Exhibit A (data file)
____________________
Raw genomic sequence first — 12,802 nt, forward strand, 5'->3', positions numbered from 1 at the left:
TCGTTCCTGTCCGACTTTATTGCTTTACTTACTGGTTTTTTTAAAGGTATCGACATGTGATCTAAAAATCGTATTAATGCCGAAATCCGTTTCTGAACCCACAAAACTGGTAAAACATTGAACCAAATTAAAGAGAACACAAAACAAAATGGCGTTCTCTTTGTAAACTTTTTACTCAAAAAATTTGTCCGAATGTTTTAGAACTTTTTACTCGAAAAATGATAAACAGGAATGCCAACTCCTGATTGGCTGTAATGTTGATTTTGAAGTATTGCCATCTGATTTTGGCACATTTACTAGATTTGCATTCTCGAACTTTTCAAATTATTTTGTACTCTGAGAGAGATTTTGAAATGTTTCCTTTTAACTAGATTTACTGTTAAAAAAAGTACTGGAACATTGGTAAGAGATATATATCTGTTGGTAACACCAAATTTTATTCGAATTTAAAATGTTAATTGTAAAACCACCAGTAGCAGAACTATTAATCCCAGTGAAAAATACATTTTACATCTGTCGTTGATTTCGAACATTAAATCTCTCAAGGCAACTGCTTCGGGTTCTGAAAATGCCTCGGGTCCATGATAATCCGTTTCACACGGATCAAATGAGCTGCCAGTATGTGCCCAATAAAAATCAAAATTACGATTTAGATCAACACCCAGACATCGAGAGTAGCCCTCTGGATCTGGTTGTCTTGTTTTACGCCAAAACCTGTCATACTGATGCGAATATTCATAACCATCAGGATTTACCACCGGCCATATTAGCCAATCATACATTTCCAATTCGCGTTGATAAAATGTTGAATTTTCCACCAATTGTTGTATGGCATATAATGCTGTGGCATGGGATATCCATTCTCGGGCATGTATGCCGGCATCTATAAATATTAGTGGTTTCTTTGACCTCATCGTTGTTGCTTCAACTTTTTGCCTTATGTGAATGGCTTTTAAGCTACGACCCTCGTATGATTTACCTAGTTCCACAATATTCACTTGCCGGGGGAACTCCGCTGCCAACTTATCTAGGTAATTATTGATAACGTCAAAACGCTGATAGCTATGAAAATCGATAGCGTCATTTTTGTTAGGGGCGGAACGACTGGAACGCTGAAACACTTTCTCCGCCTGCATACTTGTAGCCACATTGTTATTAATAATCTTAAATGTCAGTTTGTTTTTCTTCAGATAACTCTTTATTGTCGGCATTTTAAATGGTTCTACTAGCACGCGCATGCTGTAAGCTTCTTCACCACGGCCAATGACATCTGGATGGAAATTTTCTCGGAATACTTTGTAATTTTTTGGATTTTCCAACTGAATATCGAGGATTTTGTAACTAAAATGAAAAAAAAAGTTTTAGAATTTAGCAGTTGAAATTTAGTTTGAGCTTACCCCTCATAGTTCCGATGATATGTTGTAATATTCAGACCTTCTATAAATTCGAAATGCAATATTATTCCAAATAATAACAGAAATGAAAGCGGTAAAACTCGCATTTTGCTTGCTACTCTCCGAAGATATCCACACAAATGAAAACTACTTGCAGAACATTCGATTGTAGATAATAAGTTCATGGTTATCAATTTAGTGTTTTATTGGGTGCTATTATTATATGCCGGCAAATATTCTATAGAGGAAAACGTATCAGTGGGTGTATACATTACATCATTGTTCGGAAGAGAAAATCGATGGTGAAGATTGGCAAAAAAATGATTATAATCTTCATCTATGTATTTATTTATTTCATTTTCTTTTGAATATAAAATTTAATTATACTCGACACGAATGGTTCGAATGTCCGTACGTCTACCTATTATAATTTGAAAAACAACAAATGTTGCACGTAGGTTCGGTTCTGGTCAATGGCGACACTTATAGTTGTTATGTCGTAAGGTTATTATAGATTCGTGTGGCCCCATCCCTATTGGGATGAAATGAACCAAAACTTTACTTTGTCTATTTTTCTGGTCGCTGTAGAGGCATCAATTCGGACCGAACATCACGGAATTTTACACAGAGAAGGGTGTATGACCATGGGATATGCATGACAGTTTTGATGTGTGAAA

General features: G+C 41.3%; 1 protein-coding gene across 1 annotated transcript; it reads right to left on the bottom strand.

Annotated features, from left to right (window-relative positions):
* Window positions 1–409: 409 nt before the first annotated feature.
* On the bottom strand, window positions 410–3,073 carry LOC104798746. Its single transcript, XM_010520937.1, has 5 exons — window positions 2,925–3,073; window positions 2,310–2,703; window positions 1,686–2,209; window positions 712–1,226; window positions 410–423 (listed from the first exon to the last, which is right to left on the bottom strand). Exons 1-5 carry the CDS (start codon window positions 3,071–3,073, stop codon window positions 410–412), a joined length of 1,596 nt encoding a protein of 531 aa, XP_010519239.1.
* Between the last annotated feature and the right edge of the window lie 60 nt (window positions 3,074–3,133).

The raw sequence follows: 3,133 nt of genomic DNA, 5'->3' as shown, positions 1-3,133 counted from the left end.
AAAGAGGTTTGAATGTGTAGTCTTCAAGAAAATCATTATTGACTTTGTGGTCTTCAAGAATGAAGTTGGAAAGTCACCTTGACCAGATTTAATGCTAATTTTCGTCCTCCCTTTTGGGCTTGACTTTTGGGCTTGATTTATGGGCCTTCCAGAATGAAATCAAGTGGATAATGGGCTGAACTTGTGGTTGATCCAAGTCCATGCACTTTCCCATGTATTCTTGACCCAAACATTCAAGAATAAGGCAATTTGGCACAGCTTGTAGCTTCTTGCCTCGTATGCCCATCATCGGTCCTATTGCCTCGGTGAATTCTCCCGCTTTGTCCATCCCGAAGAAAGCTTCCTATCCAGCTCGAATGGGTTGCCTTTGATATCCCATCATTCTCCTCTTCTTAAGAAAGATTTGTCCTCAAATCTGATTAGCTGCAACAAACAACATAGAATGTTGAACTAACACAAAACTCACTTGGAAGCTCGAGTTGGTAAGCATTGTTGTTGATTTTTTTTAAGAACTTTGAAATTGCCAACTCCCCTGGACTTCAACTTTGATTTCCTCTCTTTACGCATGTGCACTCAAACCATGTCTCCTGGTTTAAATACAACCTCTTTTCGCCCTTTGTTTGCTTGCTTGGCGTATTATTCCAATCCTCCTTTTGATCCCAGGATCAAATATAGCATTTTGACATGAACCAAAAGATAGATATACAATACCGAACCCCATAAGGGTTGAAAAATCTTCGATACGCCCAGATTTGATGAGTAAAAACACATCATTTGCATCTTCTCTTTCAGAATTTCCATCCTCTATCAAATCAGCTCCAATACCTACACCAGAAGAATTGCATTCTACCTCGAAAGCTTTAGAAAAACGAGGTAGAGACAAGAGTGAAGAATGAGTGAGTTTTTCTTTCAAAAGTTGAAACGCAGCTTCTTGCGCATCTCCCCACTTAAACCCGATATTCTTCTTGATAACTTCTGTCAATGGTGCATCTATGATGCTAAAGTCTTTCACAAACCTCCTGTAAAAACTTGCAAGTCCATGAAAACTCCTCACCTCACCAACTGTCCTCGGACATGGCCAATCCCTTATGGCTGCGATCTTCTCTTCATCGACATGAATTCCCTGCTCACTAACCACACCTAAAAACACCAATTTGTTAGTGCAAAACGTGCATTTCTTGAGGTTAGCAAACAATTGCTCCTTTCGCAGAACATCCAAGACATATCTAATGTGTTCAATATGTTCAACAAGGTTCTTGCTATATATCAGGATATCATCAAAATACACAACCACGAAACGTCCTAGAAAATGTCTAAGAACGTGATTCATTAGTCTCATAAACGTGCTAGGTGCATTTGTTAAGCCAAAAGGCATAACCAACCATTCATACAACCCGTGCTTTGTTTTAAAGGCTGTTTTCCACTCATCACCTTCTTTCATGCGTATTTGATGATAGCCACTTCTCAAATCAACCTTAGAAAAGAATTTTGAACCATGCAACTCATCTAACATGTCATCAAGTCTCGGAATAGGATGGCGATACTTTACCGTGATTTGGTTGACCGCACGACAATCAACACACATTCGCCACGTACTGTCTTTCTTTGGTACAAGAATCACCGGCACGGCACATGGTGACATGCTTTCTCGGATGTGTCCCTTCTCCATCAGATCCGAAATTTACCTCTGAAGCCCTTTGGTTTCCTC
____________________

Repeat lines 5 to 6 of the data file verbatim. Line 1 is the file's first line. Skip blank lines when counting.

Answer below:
* Window positions 1–409: 409 nt before the first annotated feature.
* On the bottom strand, window positions 410–3,073 carry LOC104798746. Its single transcript, XM_010520937.1, has 5 exons — window positions 2,925–3,073; window positions 2,310–2,703; window positions 1,686–2,209; window positions 712–1,226; window positions 410–423 (listed from the first exon to the last, which is right to left on the bottom strand). Exons 1-5 carry the CDS (start codon window positions 3,071–3,073, stop codon window positions 410–412), a joined length of 1,596 nt encoding a protein of 531 aa, XP_010519239.1.